In C++, the equivalent is "placement new", which is how you manually call a constructor on a block of memory (whereas regular new allocates memory and calls the constructor). However, you've got to be very careful doing this kind of stuff, if you want to keep regular C++ behaviour -- destructors won't be called when the memory goes out of scope, so when using placement-new, you must also manually call the destructors of your objects at the appropriate times.

How do you pull off having a custom new? I'm concerned that others' modules that I might use would rely on new having default behavior

I linked to the code above, that bit is open source
Instead of overriding the new operator with my own version, I've chosen to invent my own keyword via a macro - eiNew (ei is my engine's "macro prefix", short for "eight", the name of the engine). If I use any 3rd party code that relies on new, then it behaves as usual.
My eiNew macro uses a stack allocator to grab enough memory for the new object, then uses placement new to construct the object in that area. It also adds the address of the object to a linked-list belonging to a "scope" object (which is a RAII-type object), which is used to call the destructor when the scope is destructed.

I also have an eiAlloc macro, which does the same thing, but without calling constructors/destructors.

e.g. Using the built-in call-stack, we can write nice C++ code like:
class Foo { ... };
{
Foo obj1( 42 );//increase "the call stack" by sizeof(Foo), call constructor with arg "42"
Foo obj2( 1337 );//again
}//obj2 and obj1 are out of scope, and are destructed
But for cases where I want to use memory other than the built-in call stack, my eiNew macro mimics this regular behaviour for my own buffers:
char buffer[1024];
StackAlloc stack( buffer, 1024 );
{//*marker
Scope a( stack ); // N.B. Scope objects could also be created with eiNew, instead of being created in the call-stack
Foo* obj1 = eiNew( a, Foo )( 42 );//increases stack's pointer by sizeof(Foo), constructs a Foo with param "42", adds obj into the scope's destruction list
Foo* obj2 = eiNew( a, Foo )( 1337 );//again...
}//"a" has gone out of scope, obj2 and obj1 have their destructors called, the stack pointer in "stack" is reset back to where it was at "*marker"
Most of the time when I use malloc, it's to grab big buffers, like "buffer" above, and then I use eiNew for everything.

These ideas for making C++ (constructors/destructors) interact nicely with the simplicity of "stack allocators" comes from the "scope/stack" link in my last post.

Edited by Hodgman, 15 December 2012 - 07:58 AM.

### #11Ectara  Crossbones+   -  Reputation: 2069

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Posted 15 December 2012 - 12:34 PM

In C++, the equivalent is "placement new", which is how you manually call a constructor on a block of memory (whereas regular new allocates memory and calls the constructor). However, you've got to be very careful doing this kind of stuff, if you want to keep regular C++ behaviour -- destructors won't be called when the memory goes out of scope, so when using placement-new, you must also manually call the destructors of your objects at the appropriate times.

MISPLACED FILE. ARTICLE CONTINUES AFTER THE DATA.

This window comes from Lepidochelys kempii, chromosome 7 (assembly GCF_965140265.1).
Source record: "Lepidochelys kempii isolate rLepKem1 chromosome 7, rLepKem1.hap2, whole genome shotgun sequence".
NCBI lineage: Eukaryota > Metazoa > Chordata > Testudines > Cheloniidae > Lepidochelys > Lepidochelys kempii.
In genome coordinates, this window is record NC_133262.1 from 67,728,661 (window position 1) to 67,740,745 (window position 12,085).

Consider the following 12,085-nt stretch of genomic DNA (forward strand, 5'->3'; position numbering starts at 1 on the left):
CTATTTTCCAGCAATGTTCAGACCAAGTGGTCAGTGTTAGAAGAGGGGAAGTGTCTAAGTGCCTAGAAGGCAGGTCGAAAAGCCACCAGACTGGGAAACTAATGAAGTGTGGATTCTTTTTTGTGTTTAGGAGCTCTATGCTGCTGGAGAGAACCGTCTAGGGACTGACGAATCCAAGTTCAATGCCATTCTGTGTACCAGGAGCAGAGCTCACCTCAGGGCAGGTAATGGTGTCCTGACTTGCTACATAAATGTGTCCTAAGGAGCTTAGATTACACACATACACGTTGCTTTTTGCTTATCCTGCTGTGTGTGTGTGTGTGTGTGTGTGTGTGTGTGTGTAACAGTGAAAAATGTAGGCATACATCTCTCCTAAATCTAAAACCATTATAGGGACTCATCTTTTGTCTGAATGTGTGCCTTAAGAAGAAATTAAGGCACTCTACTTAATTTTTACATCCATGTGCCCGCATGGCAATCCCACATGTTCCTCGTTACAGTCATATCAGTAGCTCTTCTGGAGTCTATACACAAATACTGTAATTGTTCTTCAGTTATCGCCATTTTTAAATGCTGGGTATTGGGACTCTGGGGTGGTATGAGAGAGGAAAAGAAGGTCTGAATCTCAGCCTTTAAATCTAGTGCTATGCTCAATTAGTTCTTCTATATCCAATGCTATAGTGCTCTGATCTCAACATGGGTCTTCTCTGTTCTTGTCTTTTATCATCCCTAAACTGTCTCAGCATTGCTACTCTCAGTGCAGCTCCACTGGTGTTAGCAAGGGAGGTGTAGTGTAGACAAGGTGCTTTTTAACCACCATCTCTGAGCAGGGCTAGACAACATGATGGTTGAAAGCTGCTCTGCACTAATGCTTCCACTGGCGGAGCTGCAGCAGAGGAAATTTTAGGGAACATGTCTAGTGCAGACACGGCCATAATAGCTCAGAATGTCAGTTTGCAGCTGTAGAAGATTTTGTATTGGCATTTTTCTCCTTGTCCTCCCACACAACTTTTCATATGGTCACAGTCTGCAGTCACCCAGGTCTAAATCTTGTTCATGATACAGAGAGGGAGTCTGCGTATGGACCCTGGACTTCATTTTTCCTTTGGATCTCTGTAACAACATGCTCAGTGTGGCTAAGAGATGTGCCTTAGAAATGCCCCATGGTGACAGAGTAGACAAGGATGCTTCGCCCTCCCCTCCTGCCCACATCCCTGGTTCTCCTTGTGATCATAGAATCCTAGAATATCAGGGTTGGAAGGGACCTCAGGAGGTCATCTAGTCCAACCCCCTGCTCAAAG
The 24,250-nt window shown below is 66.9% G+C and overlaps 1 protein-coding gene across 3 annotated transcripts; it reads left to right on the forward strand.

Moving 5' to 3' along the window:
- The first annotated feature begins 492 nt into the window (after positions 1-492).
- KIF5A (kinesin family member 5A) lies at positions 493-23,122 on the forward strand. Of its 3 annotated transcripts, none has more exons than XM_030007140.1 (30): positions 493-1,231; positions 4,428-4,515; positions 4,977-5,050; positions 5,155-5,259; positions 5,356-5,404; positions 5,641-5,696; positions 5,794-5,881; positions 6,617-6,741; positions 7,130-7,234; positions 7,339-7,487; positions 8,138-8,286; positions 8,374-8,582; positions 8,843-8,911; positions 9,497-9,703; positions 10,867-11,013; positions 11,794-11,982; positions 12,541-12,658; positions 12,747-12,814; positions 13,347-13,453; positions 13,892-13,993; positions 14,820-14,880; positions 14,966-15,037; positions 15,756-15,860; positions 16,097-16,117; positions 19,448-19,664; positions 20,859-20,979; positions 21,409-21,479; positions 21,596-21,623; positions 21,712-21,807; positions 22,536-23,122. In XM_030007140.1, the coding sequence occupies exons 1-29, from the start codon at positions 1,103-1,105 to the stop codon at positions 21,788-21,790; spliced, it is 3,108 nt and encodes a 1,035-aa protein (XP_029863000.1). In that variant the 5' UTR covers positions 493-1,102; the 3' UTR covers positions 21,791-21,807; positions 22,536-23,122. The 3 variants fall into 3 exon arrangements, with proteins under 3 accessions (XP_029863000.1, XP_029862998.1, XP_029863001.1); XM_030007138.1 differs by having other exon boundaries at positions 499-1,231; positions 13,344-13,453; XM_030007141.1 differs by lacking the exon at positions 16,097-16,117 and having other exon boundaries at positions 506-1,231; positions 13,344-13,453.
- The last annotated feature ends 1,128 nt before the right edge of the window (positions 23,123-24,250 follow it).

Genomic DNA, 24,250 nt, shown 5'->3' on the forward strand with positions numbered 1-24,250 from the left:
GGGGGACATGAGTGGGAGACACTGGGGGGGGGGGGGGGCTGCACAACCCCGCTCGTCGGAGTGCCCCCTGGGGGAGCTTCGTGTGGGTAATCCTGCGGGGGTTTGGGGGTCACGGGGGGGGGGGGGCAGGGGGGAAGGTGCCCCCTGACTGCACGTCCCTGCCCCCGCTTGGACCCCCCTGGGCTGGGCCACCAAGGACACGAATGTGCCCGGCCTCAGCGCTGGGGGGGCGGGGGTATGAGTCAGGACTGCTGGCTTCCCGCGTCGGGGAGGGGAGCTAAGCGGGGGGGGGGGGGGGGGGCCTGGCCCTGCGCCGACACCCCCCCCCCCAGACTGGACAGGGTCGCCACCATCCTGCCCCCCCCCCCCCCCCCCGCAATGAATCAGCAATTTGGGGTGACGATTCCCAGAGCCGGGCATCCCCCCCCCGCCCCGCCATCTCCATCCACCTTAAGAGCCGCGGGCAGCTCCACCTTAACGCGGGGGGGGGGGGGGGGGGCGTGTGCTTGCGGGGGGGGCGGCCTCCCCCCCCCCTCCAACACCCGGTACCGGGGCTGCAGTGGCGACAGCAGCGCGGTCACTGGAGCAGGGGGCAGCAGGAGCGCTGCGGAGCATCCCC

Just like old times.

Instead of overriding the new operator with my own version, I've chosen to invent my own keyword via a macro - eiNew (ei is my engine's "macro prefix", short for "eight", the name of the engine). If I use any 3rd party code that relies on new, then it behaves as usual.

That's a good idea. My allocator didn't override malloc() at link time like many would, so I suppose I'm familiar with that coexistence.

My eiNew macro uses a stack allocator to grab enough memory for the new object, then uses placement new to construct the object in that area. It also adds the address of the object to a linked-list belonging to a "scope" object (which is a RAII-type object), which is used to call the destructor when the scope is destructed.

An object that maintains the scope of the variables, and calls their destructors for them? Very nice.

But for cases where I want to use memory other than the built-in call stack, my eiNew macro mimics this regular behaviour for my own buffers:

I see that the stack pointer simply increments whenever you need memory. My allocator allows for private arenas and memory pools that can be created in a function call and make a stack allocator, but I'm sure that it's nowhere near as fast as a simple linear allocator.

Most of the time when I use malloc, it's to grab big buffers, like "buffer" above, and then I use eiNew for everything.

Reading through, I assume that it means that you only ever allocate objects in order, and the lifetime of your objects follow a strict schedule. Do you ever have a need to allocate an object whose lifetime is not decided by the place where it is allocated?

### #12Hodgman  Moderators   -  Reputation: 22428

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Posted 16 December 2012 - 05:30 AM

An object that maintains the scope of the variables, and calls their destructors for them? Very nice.

This is the whole point of RAII, a key idiom in C++. I wish I could take credit for this "Scope" class, which associates multiple objects' lifetimes with a single "RAII object", but I have to credit DICE for that idea
It's kind of similar to an array of std::unique_ptr's, I guess.